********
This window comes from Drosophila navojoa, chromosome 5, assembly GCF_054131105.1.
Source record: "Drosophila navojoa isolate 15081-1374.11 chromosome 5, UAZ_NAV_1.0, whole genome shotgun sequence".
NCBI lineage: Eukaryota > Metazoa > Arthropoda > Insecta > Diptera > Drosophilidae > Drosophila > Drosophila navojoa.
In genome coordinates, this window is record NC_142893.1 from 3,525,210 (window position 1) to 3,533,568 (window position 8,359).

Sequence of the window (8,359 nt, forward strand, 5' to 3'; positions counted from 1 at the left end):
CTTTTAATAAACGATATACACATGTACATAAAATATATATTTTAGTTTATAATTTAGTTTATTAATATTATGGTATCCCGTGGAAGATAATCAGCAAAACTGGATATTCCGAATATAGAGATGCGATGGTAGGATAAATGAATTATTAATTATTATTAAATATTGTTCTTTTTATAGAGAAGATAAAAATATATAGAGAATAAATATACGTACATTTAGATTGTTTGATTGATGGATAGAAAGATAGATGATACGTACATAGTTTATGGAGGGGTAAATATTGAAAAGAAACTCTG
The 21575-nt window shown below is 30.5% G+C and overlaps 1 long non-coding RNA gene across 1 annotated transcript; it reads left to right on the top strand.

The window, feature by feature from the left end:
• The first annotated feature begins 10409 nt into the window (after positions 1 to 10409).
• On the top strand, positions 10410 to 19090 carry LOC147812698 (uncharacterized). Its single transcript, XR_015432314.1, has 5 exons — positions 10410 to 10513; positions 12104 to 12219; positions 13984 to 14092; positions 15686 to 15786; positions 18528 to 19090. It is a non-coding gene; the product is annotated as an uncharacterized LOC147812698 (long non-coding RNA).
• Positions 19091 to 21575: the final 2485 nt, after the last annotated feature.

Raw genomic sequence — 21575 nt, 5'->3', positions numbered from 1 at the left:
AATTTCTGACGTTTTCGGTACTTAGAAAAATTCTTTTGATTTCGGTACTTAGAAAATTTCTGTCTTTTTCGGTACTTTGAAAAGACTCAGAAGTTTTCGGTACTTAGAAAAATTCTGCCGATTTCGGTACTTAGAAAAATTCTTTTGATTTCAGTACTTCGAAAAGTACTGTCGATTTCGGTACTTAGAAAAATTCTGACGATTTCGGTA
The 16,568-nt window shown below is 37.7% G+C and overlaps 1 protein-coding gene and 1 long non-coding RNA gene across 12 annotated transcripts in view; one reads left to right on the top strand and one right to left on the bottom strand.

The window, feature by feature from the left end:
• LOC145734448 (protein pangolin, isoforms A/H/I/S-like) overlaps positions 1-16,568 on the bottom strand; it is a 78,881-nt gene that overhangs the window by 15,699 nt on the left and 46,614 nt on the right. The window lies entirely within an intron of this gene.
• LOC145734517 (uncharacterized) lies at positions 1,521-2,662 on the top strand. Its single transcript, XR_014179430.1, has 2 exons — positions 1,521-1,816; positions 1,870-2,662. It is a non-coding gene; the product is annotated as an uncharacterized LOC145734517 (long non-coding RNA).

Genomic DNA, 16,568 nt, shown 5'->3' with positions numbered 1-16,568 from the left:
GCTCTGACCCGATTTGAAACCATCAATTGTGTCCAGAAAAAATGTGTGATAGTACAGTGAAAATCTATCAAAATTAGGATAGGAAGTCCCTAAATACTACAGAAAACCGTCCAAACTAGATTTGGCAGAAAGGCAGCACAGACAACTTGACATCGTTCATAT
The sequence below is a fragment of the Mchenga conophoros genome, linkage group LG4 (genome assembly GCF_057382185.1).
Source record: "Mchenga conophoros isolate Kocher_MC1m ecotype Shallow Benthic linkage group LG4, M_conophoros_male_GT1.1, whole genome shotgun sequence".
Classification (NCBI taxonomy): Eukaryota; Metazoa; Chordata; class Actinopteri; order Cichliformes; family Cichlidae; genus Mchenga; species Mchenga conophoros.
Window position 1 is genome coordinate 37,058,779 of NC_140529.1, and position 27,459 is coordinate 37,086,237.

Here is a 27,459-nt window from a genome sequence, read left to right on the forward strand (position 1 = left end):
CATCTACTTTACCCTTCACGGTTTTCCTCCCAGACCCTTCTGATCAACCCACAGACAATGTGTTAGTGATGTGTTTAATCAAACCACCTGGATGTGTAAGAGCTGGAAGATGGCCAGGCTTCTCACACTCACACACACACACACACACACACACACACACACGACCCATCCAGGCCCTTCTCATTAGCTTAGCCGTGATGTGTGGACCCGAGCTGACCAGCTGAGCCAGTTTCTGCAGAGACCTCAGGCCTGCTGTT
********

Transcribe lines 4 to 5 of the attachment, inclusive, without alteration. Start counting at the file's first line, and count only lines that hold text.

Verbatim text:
In genome coordinates, this window is record NC_142893.1 from 3,525,210 (window position 1) to 3,533,568 (window position 8,359).

Sequence of the window (8,359 nt, forward strand, 5' to 3'; positions counted from 1 at the left end):